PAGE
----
Many suffragists were adamantly opposed to the use of tobacco in any form, including that of cigarettes, which were introduced to the American public for the first time in the 1890’s. When the Women’s Political Union advertised that they would be selling “Votes For Women” cigarettes at the opening of their new store in New York City in December of 1910, suffrage activist and friend of the WPU, Lucy Gaston Page, head of the Anti-Cigarette League, travelled all the way from Chicago to protest. The cigarettes turned out to be made of chocolate, but two years later, the WPU was again the subject of controversy when they attempted to sell real suffrage brand cigarettes in the lobby of the Victoria Theater in New York.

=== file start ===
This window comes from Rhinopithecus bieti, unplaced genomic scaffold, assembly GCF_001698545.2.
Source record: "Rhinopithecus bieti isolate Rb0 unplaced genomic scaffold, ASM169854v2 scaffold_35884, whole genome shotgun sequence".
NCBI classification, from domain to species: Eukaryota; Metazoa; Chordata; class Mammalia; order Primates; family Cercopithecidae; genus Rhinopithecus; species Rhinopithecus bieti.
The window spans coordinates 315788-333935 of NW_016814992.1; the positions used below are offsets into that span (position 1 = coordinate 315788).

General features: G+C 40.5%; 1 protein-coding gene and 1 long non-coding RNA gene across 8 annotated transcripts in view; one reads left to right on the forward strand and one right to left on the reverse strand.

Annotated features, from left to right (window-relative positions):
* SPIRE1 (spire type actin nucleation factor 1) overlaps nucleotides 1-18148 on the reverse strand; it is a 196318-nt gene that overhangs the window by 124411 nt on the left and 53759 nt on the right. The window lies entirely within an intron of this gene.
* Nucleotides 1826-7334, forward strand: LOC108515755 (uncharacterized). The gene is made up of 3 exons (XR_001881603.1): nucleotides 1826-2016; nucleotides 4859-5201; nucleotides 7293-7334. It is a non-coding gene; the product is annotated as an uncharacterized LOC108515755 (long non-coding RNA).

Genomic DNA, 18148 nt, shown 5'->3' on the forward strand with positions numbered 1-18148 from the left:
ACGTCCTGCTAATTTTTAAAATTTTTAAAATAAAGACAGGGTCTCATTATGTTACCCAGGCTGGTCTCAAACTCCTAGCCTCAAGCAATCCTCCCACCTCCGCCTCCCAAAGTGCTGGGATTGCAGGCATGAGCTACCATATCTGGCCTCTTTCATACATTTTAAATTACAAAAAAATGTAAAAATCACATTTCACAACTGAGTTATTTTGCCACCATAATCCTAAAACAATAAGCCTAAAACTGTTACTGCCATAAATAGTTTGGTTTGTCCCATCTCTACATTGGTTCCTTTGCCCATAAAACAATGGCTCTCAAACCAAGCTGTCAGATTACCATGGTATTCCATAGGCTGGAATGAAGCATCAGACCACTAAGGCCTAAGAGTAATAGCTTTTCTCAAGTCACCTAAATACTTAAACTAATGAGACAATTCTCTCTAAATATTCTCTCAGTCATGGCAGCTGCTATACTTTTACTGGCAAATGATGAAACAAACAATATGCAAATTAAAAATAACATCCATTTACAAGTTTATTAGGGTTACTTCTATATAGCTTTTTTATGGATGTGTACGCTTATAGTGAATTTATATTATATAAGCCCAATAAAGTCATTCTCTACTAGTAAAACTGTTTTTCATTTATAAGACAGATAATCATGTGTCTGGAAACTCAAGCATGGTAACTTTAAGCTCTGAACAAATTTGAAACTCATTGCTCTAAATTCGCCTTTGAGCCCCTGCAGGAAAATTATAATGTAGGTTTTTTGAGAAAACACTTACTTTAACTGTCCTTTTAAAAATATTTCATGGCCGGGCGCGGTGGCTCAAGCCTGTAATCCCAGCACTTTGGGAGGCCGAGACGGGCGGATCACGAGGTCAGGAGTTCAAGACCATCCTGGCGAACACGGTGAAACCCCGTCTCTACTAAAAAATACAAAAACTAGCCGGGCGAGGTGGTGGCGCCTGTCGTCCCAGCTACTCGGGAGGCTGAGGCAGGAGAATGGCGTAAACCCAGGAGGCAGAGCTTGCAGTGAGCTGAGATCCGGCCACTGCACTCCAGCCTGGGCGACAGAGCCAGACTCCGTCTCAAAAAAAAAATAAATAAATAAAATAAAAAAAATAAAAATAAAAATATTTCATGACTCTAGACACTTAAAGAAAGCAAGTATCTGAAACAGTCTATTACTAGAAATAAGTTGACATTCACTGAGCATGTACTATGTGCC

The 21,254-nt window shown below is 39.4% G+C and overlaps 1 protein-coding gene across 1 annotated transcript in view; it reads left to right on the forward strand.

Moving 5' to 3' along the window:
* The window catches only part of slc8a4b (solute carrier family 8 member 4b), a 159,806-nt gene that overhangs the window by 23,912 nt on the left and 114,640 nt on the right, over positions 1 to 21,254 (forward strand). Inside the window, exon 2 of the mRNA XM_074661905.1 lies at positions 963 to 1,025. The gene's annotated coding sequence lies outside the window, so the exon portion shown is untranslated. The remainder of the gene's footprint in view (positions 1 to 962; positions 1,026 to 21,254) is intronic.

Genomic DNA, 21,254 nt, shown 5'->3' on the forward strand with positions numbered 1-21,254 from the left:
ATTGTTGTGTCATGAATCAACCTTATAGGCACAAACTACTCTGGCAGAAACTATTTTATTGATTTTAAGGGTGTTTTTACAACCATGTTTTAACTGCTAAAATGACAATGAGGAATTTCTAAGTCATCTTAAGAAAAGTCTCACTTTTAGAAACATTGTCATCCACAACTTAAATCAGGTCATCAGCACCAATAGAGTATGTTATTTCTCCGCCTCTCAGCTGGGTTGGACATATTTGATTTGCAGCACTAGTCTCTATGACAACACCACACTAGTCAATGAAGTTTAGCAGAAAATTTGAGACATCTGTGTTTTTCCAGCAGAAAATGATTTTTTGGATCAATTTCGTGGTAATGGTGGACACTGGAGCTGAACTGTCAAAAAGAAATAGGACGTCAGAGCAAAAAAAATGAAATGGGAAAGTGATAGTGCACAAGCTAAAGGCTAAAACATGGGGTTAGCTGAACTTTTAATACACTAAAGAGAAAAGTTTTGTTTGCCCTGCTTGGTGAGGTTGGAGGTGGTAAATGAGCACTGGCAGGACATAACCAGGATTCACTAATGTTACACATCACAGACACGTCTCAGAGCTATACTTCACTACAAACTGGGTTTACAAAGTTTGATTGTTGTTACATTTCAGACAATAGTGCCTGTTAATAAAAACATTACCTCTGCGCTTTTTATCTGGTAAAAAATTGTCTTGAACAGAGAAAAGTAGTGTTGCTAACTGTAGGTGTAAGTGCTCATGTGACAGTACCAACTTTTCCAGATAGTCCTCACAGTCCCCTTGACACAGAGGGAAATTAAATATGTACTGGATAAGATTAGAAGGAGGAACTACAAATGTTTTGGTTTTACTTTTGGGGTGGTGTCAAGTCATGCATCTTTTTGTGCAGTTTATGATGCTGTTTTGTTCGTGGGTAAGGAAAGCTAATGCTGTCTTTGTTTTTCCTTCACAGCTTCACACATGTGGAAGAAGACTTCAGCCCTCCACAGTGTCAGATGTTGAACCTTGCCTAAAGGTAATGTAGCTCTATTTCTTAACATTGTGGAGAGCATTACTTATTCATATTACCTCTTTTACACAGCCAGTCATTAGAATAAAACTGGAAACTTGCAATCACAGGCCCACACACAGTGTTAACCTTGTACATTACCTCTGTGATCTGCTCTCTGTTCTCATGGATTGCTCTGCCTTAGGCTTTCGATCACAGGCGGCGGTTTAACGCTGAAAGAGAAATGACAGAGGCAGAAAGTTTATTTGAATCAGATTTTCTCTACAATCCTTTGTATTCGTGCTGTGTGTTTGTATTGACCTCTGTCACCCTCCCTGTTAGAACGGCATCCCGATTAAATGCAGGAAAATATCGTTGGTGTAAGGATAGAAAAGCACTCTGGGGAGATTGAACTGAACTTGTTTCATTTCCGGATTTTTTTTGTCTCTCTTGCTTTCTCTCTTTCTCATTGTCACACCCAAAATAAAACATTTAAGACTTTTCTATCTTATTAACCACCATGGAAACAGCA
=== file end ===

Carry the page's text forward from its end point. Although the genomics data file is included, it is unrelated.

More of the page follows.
The first two pieces represented here, the cardboard demo tobacco pack and the wooden cigar box, are products of the 19th century with their focus on Women’s Rights in general rather than on suffrage in particular. Neither was authorized by any suffrage group, the first item obviously mocking the idea, the second, despite its portrayal of a romantic figure, probably also intending ridicule. The third piece, a pipe with a figure of undetermined gender with a hat embellished with “Votes for Women,” is, obviously, also an anti-suffrage piece.